Kovalev sees Ottawa’s problems, and team doctor Don Chow is successfully recovering from his near tragic motorcycle accident, but first. . .
So, while coach Cory Clouston was happy with the Senators overall, calling Monday’s effort it a step in the right direction, he didn’t offer a lot of applause for Leclaire.
“He didn’t have to make a lot saves,” Clouston said. “He made some saves, for sure, but we need him to make that last one. It’s very disappointing.”
“It was just a mistake, just bad timing,” [Leclaire] said. “It is frustrating. I felt good (Monday night). I just missed that one. He fanned on it a little bit. I was expecting something harder, and it caught me a bit flatfooted and I missed it. It happens.”
The Senators also suffered a potential casualty that could end up hurting the team when it can least afford it. Captain Daniel Alfredsson didn’t play in overtime because of a lower-body injury. The severity of it wasn’t known Monday night, but Alfredsson said after the game that he didn’t feel too bad and would just wait to see how he felt today.
Hard to feel good about the Senators’ best game last night, but it’s not exactly an unforeseen problem.
Spezza’s groin could keep him on the shelf, previewing tonight’s opener against Buffalo, Sens blogger predictions for tonight, Kuba’s ongoing recovery, the Senators need shootout success, and Alfredsson gives back to the community, but first. . .
Does the humble Zamboni have mystical powers? Jarkko Ruutu of the Ottawa Senators likes to think so.
Talk of ice machines got Ruutu thinking about his Finnish pal, Antti Niemi, who worked part-time driving a Zamboni at a local rink in Vantaa, not far from Ruutu’s Helsinki home, to help pay the bills when Niemi was a semi-pro goaltender several years ago. A rags to riches kind of story. Last season, Niemi helped lead the Chicago Blackhawks to their first Stanley Cup victory since 1961.
“I hope it will affect me the same way as Antti Niemi.” Ruutu says. “I hope it’s a step toward that.”
There have been rituals of luck far more odd for hockey players, but the video below is a small price to pay for a bit of luck. Had Ottawa gone for ice sculptures, despite Winterlude, it might have been too much.
A Spezza non-injury updated, the new style for Ottawa’s defence, a season of milestones, Fisher at personal and professional best, another opportunity for Cowen’s WHL growth, and dispelling a Lehner rumour, but first. . .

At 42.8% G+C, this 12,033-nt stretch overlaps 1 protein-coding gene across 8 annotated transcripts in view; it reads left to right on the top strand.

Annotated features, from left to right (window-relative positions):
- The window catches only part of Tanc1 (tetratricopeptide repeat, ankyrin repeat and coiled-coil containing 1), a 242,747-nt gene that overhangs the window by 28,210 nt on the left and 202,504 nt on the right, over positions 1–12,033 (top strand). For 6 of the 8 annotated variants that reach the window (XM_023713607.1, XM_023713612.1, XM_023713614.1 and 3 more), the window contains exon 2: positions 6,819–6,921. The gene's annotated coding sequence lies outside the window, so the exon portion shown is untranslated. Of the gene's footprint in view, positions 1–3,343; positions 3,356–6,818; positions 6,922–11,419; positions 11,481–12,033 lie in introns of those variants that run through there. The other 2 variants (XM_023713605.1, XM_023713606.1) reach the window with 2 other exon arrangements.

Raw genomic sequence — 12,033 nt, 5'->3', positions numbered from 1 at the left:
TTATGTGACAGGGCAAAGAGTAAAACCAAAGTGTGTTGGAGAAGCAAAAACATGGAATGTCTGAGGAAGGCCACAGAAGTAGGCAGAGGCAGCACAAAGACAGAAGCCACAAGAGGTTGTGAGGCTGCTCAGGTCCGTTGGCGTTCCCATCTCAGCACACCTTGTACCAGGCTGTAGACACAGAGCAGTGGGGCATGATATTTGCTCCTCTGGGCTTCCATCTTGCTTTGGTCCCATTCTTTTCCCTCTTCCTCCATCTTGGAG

From the Ottawa Citizen, on Spezza’s peaking performance,
At 27 and entering his ninth year as a professional, Jason Spezza is at the midpoint of his career. It’s hasn’t been a bad one so far, if you base that assessment on the number of points he’s accumulated.
There are indications, however, that this might be Spezza’s much-awaited breakout season. He appears to be in better shape than ever. During the summer, he changed his training to emphasize work that would strengthen his back, which has long bothered him. He also looks noticeably bigger, especially in the upper body. Better yet, in four pre-season games, he had four goals and four assists.
Coach Cory Clouston has also been impressed. Spezza was a leader on and off the ice during training camp, he says, staying after practice to work on different parts of his game, such as faceoffs. His work ethic has rubbed off on the younger players, exactly what the coaching staff wants.
“When you’re in my position, you can see both sides,” says Clouston of the booing. “I think Jason has handled it exactly the way he needs to handle it. He’s basically used adversity to try to become a better player and a better person.”
Things are definitely taking a turn towards the ascent of Spezza, subtle as they may be.
Campoli and Lee look to make the most of Kuba’s and Hale’s absences, Gonchar adapting to Senators’ style but is style starting to follow him?, Ottawa’s goalies have opportunities but not without consequences, Lehner will get a steady development, looking for a hot year from a calm Spezza, Alfie still doesn’t feel he is bowing out, and a former Senator takes to the papers, but first. . .
The veteran defenceman was a victim of his two-way contract Tuesday, when the Senators — who are loathe to bury Brian Lee’s one-way, $875,000 cap hit in the minors — put Hale on waivers.
“We have six healthy defencemen to start the season and cap space to protect,” Senators GM Bryan Murray said in a statement.
With only $1.27 million left in cap space, Murray is trying to keep his options open before the start of the season. Hale makes $675,000 if he’s in the NHL and has a minor-league clause of $105,000.
This move might have been made to showcase Lee, whom the Senators considered dealing in the summer. Once the season begins and injuries take their toll, there could be teams looking for help on the back end.
A showcase for Lee, this might also be a small reminder of ownership’s aims.
The Senators gain perspective on things at CFB Petawawa, and a former Senator experiences the wild west of the KHL, but first. . .
“There were some very good things we saw from the goaltenders, but there were also a lot of inconsistencies in little areas that they really have to clean up. [...] “We didn’t get that, but we’re still confident we can have at least one guy ready to go to start the season.”
“I’m not saying we’re going to have (a rotation), but when you look around the league, there are a number of teams that don’t have a legitimate go-to guy,” said Clouston.
“There are maybe seven or eight teams over the last five to six years that have had that type of goaltender. [...] But there are a lot of guys just starting to become that goaltender and we think we have a couple of guys who are in that situation. One of those guys can and will step up. If they don’t, then we know we hopefully have another guy who can pick up the slack.”
“During training camp, teams are trying stuff, trying new things, and getting used to a whole bunch of new players,” [said Leclaire.]
“So it’s not the same. But as long as you feel good and you feel ready to go, I think we all know what we have to do when the season starts, and that’s the main thing”